To make things even more confusing, the regularized callsign GRX, without the number 5 in the middle, was subsequently in use at Daventry for the shortwave channel 9690 kHz. And additionally, Rugby was listed on air experimentally soon afterwards under a G2 callsign (as G2AA), not under a G5 callsign (G5RX).
So, what is the answer? Well, it is known that new phone transmitters were installed at Rugby around the time of the temporary usage of the callsign G5RX, and that sometimes they were testing with program relays. The American radio magazine "Radio News" dated in October 1933 gives us the answer. The temporary callsign was on the air, not at the new BBC Daventry, but at the relatively new GPO station at Rugby, some ten miles to the north west; and for test purposes, Rugby was simply relaying BBC radio programming, taken off air or even off the telephone lines. So, we would suggest, that the "RX" in the callsign G5RX was a sort of radio abbreviation for "Rugby."
In confirmation of this assessment, the same Australian radio magazine, "Listener-In," subsequently tells us that the first test broadcasts from Daventry went on the air under the borrowed callsign G5SW on October 25, 1932, which is some ten months after the tantalizing callsign G5RX was first noted on air.
Anyway, now back to the unfolding story of the BBC shortwave station at Daventry. Test broadcasts began on October 25, 1932, and further tests were noted in mid-November under the now regularized callsign GSE, with the "E" in the callsign standing for "Empire." However, reception reports from several different locations, including Australia, indicated that signal coverage was quite poor and not living up to the previously announced high expectations.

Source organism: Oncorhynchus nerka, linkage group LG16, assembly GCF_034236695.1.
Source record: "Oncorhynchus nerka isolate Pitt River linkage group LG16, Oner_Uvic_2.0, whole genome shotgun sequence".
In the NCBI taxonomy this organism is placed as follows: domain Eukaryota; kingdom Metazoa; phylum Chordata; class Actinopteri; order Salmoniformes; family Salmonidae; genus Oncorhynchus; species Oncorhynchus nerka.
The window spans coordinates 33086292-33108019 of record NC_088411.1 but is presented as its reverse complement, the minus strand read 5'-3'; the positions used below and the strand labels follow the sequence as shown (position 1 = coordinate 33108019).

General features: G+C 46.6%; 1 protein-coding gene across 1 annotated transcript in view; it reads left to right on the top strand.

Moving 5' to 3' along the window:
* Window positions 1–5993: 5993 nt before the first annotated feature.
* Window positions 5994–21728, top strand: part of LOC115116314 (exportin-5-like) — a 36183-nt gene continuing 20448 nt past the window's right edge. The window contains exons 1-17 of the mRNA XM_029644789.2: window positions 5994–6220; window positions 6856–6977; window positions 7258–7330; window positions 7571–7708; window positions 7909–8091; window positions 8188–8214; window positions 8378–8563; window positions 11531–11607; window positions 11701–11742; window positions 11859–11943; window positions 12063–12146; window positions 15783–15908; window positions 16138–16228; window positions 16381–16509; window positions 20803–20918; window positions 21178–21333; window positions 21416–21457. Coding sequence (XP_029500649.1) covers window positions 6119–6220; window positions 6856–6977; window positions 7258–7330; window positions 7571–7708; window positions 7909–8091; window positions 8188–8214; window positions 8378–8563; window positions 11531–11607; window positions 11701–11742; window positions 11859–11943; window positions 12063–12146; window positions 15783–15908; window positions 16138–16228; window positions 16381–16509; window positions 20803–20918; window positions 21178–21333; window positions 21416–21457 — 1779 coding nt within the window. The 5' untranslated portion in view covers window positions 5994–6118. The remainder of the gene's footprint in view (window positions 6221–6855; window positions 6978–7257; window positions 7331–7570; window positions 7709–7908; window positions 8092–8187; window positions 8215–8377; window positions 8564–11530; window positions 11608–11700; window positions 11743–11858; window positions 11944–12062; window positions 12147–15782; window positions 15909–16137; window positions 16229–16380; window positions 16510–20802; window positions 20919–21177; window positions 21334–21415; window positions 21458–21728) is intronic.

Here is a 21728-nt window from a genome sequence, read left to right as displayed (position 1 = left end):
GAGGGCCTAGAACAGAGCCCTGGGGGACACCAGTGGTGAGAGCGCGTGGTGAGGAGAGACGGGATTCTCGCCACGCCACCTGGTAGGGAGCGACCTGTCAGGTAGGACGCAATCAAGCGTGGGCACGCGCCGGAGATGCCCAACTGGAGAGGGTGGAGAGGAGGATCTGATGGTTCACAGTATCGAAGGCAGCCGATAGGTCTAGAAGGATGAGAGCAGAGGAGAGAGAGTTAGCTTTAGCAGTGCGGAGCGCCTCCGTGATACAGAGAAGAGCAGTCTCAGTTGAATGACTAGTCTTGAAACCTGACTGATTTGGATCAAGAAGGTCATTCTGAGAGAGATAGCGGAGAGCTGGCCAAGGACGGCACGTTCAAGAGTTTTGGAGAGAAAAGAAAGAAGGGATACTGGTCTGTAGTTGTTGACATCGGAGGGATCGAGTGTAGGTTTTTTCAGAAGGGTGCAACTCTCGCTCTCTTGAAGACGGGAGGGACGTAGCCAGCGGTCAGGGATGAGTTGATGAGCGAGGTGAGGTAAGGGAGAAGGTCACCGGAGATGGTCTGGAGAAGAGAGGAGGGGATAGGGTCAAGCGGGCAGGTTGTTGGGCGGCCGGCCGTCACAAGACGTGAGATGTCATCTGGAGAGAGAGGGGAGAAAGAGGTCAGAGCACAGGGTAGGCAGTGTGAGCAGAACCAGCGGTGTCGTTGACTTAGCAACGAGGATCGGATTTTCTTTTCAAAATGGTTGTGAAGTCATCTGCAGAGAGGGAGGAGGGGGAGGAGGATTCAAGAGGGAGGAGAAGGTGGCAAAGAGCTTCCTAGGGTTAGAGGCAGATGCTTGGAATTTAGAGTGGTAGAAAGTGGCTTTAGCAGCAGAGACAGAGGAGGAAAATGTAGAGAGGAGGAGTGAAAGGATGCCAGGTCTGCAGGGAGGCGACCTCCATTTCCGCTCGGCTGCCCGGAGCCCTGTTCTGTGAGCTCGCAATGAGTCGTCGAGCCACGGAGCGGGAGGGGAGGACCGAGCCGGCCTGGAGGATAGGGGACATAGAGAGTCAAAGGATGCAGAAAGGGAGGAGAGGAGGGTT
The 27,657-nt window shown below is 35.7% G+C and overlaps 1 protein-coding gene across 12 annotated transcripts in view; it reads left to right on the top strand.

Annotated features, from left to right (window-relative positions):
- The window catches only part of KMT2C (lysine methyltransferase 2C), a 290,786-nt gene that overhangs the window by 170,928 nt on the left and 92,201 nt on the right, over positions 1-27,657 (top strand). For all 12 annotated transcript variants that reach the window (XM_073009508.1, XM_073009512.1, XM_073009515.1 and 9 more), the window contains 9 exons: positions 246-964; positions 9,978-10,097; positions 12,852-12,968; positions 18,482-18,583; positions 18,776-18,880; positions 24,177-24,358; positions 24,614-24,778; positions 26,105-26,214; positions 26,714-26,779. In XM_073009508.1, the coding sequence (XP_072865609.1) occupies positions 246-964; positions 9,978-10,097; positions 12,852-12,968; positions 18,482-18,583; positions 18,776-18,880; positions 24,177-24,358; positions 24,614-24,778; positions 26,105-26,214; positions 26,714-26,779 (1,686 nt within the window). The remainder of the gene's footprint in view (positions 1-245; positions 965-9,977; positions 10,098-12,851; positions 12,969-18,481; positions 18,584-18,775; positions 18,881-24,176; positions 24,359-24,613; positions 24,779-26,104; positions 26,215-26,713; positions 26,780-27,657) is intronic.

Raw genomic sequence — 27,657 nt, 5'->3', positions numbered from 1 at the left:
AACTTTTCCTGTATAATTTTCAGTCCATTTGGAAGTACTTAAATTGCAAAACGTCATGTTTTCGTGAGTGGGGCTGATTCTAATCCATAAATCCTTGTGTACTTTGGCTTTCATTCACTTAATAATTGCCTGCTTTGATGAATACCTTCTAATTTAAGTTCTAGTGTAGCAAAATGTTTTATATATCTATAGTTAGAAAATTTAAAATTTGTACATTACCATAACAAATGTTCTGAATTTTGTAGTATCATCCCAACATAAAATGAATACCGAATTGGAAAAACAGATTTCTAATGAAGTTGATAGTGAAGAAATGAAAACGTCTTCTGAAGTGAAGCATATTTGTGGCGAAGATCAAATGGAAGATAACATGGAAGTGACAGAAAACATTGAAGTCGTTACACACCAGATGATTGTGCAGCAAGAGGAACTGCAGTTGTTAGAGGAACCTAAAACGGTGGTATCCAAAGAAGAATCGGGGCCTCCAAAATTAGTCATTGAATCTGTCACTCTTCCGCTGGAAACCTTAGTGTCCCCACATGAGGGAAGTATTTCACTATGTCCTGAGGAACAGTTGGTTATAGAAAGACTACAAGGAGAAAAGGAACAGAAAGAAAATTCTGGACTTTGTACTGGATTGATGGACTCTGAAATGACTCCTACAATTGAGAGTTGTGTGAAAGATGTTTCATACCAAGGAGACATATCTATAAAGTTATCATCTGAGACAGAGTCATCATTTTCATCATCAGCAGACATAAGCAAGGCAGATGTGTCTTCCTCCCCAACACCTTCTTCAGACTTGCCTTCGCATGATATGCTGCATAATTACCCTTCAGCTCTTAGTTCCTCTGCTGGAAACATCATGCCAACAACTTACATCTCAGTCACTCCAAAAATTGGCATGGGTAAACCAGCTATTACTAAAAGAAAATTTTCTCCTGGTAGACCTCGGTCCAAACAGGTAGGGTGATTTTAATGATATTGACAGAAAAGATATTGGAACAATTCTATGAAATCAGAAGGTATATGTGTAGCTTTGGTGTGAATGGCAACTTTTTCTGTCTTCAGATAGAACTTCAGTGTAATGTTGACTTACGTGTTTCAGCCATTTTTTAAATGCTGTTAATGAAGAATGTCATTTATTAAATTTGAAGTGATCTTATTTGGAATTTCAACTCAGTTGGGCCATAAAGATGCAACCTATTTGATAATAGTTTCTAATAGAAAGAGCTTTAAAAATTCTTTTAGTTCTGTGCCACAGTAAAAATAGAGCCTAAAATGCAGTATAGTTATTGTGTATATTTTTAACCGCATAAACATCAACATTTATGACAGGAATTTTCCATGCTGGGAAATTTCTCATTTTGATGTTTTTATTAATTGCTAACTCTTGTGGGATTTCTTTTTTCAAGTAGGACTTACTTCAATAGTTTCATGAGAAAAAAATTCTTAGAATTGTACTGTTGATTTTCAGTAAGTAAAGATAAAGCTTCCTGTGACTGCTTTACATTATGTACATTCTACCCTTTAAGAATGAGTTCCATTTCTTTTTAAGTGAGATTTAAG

Then, a few days later, on December 19, the BBC began its famous "Empire Service," with the first two hour transmission beginning at 9:00 a.m. and directed to Australia and New Zealand. The production studio for these live broadcasts was located in the new "Broadcasting House" in London and conveyed to Daventry by dedicated telephone lines.
As a historic first, His Majesty, King George V made a radio broadcast on Christmas Day, December 25 in the same year, 1932, and as photos taken at the time reveal, the microphone for this occasion was installed in Buckingham Palace, London. However, to ensure that the programming was indeed heard reliably throughout the world, commercial interests arranged for the shortwave transmitters at Rugby to also relay this programming.
In an endeavor to improve their shortwave service, the BBC refurbished the G5SW transmitter at Chelmsford, re-engineered it to 20 kW, and then re-installed it in the 5GB mediumwave building at Daventry where it was inaugurated on May 19, 1935 as Sender 3. In addition, the BBC announced that two additional high powered shortwave transmitters would be installed at Daventry, with a power rating at 100 kW.
An additional 95 acres adjoining the radio facility at Daventry was purchased, and a new building large enough to hold three transmitters was constructed, the "Empire Service Building." An additional 25 antennas were installed, 14 of which were reversible curtains.
And that's where we leave the story for today; more next week.